by Julie Gorham / Citrus Chronicle
Crystal River Primary School students put hard work and a splash of fun into helping save local waters on Friday at Hunter Springs Park.
As kids from every fifth-grade class planted freshly grown “Rock Star” eelgrass plants in the springs area, they walked away with lifelong memories of being contributors to the health of the local environment.
“This is a great event where community leaders and students come together for the betterment of our local waters,” Superintendent of School Sandra “Sam” Himmel said. “This is an amazing project. If I could, I would do a cartwheel in this yard.”
This school initiative started during the 2014/2015 school year, with students from pre-kindergarten through fifth grade writing letters and drawing pictures urging state legislators to fund a project to clean up the invasive algae known as Lyngbya.
As one of only three National Wildlife Federation Green Flag Award ECO Schools in the state of Florida, Crystal River Primary collaborated with Duke Energy and the nonprofit group Save Crystal River Inc. in December to build Rock Star eelgrass nurseries in every classroom, using sand and water from the river.
“We did a lot of experimenting with variables, with the top on and the top off, the north or the south side of the building and they grew the best in the classroom because of the sunlight,” said Crystal River Primary Principal Donnie Brown.
At Friday’s event, students broke into groups to not only work but to celebrate their successful year of growing nearly 7.2 pounds of eelgrass, with second-graders at the school growing the most.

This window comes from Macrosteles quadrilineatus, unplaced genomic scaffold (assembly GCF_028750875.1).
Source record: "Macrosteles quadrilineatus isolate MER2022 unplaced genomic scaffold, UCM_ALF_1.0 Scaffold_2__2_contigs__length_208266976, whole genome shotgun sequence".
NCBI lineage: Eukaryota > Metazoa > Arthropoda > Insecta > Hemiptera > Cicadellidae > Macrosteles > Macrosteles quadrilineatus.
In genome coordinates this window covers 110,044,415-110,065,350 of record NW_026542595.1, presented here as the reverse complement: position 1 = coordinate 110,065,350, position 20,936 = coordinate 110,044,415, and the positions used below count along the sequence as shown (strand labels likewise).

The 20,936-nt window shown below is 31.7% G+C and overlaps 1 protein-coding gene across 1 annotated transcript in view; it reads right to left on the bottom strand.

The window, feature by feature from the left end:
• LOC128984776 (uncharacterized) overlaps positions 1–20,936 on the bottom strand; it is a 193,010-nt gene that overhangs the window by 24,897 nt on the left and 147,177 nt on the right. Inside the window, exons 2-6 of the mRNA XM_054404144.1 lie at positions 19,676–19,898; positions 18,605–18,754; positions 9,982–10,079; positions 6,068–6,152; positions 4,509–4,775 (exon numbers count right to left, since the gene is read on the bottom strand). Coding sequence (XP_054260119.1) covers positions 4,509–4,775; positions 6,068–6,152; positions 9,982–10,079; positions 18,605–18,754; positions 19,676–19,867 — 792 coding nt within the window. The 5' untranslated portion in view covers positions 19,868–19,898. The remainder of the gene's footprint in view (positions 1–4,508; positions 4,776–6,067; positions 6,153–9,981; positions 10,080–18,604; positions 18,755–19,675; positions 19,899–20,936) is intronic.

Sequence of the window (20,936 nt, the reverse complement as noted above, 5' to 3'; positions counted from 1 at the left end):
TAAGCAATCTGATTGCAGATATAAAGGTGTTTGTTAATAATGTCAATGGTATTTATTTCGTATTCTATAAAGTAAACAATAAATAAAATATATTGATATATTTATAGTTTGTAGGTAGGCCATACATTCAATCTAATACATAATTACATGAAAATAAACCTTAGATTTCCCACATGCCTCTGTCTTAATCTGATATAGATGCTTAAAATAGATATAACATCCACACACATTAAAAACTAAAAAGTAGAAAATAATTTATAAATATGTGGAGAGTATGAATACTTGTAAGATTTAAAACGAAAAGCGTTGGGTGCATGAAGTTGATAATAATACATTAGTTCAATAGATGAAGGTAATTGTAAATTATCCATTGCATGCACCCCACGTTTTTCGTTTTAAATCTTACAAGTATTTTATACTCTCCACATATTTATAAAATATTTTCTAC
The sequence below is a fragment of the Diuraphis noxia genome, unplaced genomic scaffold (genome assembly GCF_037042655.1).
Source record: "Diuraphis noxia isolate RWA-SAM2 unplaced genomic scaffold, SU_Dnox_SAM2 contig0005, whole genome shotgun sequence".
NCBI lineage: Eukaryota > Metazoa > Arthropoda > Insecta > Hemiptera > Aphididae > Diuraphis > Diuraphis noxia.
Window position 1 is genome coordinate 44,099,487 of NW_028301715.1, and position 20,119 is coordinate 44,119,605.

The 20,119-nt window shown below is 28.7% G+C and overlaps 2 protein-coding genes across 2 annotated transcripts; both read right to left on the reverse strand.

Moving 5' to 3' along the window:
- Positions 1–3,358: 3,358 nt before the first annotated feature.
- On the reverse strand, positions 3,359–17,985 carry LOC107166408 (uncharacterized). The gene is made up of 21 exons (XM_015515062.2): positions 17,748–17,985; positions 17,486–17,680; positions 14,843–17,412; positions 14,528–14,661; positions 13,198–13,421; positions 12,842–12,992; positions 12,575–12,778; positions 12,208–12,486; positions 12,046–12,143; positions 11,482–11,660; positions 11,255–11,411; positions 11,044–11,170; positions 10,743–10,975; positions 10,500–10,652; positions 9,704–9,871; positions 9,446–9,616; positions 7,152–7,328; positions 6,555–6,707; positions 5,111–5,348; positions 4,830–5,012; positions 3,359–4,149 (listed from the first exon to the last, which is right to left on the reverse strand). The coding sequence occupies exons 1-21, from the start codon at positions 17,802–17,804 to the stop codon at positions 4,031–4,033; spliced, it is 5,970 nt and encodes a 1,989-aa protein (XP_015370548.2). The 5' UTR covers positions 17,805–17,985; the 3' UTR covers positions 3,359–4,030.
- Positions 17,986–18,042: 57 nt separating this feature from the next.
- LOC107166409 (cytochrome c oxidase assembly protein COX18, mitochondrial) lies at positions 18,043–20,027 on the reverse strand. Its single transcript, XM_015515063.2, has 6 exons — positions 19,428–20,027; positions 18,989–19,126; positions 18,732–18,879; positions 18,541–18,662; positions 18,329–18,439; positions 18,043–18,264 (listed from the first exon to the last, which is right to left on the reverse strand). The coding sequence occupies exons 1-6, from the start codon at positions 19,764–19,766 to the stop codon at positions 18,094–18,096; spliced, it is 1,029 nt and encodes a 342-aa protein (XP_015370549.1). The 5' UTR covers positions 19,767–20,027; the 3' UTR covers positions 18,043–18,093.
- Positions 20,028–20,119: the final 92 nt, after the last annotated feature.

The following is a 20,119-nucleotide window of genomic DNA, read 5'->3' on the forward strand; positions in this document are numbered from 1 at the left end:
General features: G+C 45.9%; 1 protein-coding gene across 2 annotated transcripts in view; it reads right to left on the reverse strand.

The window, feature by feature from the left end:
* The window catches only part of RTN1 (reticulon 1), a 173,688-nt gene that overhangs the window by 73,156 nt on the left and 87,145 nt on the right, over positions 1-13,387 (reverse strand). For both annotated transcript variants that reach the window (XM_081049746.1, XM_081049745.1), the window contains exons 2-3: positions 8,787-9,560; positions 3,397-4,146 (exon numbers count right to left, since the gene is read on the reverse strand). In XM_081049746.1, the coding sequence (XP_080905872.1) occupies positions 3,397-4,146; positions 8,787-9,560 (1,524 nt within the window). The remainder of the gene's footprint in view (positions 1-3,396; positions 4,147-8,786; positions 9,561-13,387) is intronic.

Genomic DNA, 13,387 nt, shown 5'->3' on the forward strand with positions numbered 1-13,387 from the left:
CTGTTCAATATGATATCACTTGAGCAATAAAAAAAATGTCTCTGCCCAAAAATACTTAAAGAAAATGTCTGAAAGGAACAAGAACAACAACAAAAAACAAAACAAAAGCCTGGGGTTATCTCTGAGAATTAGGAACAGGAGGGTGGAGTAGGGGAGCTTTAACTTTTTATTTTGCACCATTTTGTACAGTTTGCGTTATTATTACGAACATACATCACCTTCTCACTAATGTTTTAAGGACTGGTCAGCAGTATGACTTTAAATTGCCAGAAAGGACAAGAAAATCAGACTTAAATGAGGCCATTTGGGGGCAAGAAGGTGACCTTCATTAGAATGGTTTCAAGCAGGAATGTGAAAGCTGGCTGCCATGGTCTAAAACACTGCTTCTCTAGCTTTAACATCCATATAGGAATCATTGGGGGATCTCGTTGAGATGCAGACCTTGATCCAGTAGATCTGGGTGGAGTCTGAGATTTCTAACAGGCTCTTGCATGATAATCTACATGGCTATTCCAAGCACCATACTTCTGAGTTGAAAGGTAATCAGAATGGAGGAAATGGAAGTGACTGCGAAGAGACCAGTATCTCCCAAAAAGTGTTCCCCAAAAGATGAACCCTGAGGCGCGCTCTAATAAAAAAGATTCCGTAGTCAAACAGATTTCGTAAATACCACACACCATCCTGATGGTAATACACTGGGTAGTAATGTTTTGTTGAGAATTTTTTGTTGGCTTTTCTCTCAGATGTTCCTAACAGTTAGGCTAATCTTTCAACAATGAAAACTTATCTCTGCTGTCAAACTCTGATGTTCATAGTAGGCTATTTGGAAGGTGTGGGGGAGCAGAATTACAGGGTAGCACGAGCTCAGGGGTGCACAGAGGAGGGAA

“This thing is called ‘Be a Star — Grow Eelgrass,’ and you are the rock stars for making this happen this year, by learning about a healthy spring shed and how you can save and restore Crystal River and King’s Bay,” said Dorothy Pernu, Duke Energy community relations manager.
Students got to plant eelgrass thanks to Duke Energy’s Crystal River Mariculture Center, learned from Gator Dredging how boat anchors damage seagrass beds and took a closer look at eelgrass through a microscope.
Among the first group of students to enter the water to plant eelgrass, Dustin Dewey couldn’t contain his excitement.
“The water feels perfect,” Dewey said. “My shoes are completely soaked and a bit muddy.”
At the end of the day, nearly 1,400 plants were planted in the water bottom, with hopes of the restoring a healthy ecosystem.
“We want to continue this next year, that way we are sustaining it. It’s not just one group of kids who have a vested interest in preserving the river, it’s every class that comes to our school,” Principal Brown said.
Lisa Moore, president of Save Crystal River Inc., also commended the initiative.
“This whole community has come together, and that is the best thing about this event. We feel if we teach the kids now they are going to keep it this way because they are going to care. We are already getting calls from other schools. Pleasant Grove Elementary is doing this next year, and students want to study eelgrass for science projects. It is going full circle.”
The sponsors who made the day a success were Duke Energy, Save Crystal River, Gator Dredging, Manatee Tour and Dive, Sea & Shoreline, Manatee Eco-Tourism Association (META), M&B Dairy and Mike Scott Plumbing.
Contact Chronicle reporter Julie Gorham at 352-563-3236 or firstname.lastname@example.org.